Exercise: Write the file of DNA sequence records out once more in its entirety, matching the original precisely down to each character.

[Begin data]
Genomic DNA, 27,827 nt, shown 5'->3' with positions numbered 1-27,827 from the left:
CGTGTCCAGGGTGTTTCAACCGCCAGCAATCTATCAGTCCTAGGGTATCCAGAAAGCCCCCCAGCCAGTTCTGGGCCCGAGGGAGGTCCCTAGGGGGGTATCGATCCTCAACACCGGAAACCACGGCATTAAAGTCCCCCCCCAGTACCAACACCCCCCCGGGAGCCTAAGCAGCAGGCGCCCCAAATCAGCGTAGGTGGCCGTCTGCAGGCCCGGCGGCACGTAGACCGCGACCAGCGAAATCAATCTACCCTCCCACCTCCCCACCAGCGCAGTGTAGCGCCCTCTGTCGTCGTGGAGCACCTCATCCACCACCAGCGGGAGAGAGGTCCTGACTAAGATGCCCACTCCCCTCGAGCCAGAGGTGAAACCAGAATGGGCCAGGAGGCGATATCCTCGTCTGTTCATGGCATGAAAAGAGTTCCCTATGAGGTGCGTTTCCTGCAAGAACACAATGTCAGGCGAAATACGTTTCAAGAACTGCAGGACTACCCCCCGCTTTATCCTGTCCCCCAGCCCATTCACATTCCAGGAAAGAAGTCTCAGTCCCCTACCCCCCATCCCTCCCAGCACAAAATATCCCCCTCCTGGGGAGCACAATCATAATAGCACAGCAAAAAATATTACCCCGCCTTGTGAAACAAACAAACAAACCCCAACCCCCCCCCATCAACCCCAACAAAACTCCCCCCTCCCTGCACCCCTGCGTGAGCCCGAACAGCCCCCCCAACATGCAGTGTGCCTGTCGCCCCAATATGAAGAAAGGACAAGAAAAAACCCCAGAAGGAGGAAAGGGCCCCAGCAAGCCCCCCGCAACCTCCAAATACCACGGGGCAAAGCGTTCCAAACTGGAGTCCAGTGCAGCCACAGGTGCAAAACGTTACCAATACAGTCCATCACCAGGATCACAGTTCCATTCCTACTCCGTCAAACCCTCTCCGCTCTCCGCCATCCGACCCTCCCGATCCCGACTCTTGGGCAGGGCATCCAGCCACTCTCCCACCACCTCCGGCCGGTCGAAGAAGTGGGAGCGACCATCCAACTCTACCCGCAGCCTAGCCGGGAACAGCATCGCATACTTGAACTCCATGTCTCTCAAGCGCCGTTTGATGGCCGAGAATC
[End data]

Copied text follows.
Genomic DNA, 27,827 nt, shown 5'->3' with positions numbered 1-27,827 from the left:
CGTGTCCAGGGTGTTTCAACCGCCAGCAATCTATCAGTCCTAGGGTATCCAGAAAGCCCCCCAGCCAGTTCTGGGCCCGAGGGAGGTCCCTAGGGGGGTATCGATCCTCAACACCGGAAACCACGGCATTAAAGTCCCCCCCCAGTACCAACACCCCCCCGGGAGCCTAAGCAGCAGGCGCCCCAAATCAGCGTAGGTGGCCGTCTGCAGGCCCGGCGGCACGTAGACCGCGACCAGCGAAATCAATCTACCCTCCCACCTCCCCACCAGCGCAGTGTAGCGCCCTCTGTCGTCGTGGAGCACCTCATCCACCACCAGCGGGAGAGAGGTCCTGACTAAGATGCCCACTCCCCTCGAGCCAGAGGTGAAACCAGAATGGGCCAGGAGGCGATATCCTCGTCTGTTCATGGCATGAAAAGAGTTCCCTATGAGGTGCGTTTCCTGCAAGAACACAATGTCAGGCGAAATACGTTTCAAGAACTGCAGGACTACCCCCCGCTTTATCCTGTCCCCCAGCCCATTCACATTCCAGGAAAGAAGTCTCAGTCCCCTACCCCCCATCCCTCCCAGCACAAAATATCCCCCTCCTGGGGAGCACAATCATAATAGCACAGCAAAAAATATTACCCCGCCTTGTGAAACAAACAAACAAACCCCAACCCCCCCCCATCAACCCCAACAAAACTCCCCCCTCCCTGCACCCCTGCGTGAGCCCGAACAGCCCCCCCAACATGCAGTGTGCCTGTCGCCCCAATATGAAGAAAGGACAAGAAAAAACCCCAGAAGGAGGAAAGGGCCCCAGCAAGCCCCCCGCAACCTCCAAATACCACGGGGCAAAGCGTTCCAAACTGGAGTCCAGTGCAGCCACAGGTGCAAAACGTTACCAATACAGTCCATCACCAGGATCACAGTTCCATTCCTACTCCGTCAAACCCTCTCCGCTCTCCGCCATCCGACCCTCCCGATCCCGACTCTTGGGCAGGGCATCCAGCCACTCTCCCACCACCTCCGGCCGGTCGAAGAAGTGGGAGCGACCATCCAACTCTACCCGCAGCCTAGCCGGGAACAGCATCGCATACTTGAACTCCATGTCTCTCAAGCGCCGTTTGATGGCCGAGAATC